Friday, July 24, 2009 |
6 years ago
About 40 friends and followers of NEED Magazine
packed The Beat Coffeehouse
Wednesday night to hear some of the magazine's writers -- and a local Kenyan profiled in its premiere issue -- talk about their experiences in an effort to raise awareness about the magazine and its mission. It was the third such local gathering promoted on Facebook
and Twitter by NEED, an award-winning publication run with a lot of heart on a shoestring budget out of offices in Northeast Minneapolis.
Timon Bondo, and NEED, throw a spotlight on Kenyan children looking for a better life
Candice Towell, NEED Magazine
As a slideshow played overhead Wednesday night, Timon Bondo, founder of the Rabondo Community Project USA
, held the room silent as he described his journey from the tiny Kenyan farming community where he grew up, to Minnesota where he established his non-profit to bring education and hope to children trapped by poverty and AIDS in his homeland. Writer Kyra Gibson told heartwrenching yet uplifting stories from the six weeks she spent reporting in Nepal on the plight of children trafficked into India, and the success of the Peace Rehabilitation Center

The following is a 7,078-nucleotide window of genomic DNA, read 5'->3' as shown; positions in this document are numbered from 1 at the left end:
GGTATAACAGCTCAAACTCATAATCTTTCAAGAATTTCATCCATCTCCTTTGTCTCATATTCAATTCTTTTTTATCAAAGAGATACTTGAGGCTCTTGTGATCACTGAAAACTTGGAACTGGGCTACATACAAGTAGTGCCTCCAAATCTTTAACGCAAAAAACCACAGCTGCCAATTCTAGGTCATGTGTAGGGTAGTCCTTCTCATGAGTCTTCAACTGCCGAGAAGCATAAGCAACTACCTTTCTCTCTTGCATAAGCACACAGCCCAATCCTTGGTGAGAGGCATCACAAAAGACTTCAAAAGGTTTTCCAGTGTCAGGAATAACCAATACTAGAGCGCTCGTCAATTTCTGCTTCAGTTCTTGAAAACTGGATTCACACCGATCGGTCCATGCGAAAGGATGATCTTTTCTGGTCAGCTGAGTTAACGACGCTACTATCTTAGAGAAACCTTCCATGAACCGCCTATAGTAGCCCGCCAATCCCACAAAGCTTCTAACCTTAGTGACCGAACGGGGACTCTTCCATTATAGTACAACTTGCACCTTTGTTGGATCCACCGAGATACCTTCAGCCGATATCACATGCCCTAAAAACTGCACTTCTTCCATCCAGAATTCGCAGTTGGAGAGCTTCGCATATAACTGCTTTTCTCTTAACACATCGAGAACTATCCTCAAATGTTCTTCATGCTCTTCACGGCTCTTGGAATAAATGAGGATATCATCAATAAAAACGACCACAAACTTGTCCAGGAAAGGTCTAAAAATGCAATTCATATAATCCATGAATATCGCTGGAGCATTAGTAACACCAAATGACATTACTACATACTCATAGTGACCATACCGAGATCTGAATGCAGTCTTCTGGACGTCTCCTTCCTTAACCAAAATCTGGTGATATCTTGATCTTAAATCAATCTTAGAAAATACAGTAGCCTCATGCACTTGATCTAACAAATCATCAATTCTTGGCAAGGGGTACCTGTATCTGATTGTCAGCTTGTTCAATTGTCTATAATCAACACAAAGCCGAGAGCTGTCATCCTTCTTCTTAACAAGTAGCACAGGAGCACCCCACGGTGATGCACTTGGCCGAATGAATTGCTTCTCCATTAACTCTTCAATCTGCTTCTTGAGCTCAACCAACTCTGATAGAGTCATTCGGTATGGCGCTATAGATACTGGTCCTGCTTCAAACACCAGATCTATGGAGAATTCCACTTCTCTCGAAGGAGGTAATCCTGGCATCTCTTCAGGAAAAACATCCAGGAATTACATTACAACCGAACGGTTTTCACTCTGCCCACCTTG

in Kathmandu in getting them off the streets.
Impoverished Nepali children are the target of human traffickers
Kyra Gibson, NEED Magazine
NEED's first Facebook foray came in June, when it posted an invitation to a meet and greet at Spill The Wine on Washington Avenue without knowing if anyone would show up. Between 30-40 folks filled the front room, to the staff's surprised delight. A Facebook invite earlier this month brought a full house to The Beat to hear staff writer Adam Hanson and photographer Steve Floyd talk about a recent story on solutions to street violence in Oakland, Calif.
Writer Lauren Fischer said social media is "a new focus" for the magazine. While the small staff publishes the rag, its pages on Facebook, Twitter, MySpace, YouTube, Vimeo and Current allow its writers and editors to establish welcome connections with readers, supporters and like-minded organizations all over the world. They're even asking readers on Facebook to help choose a new cover story.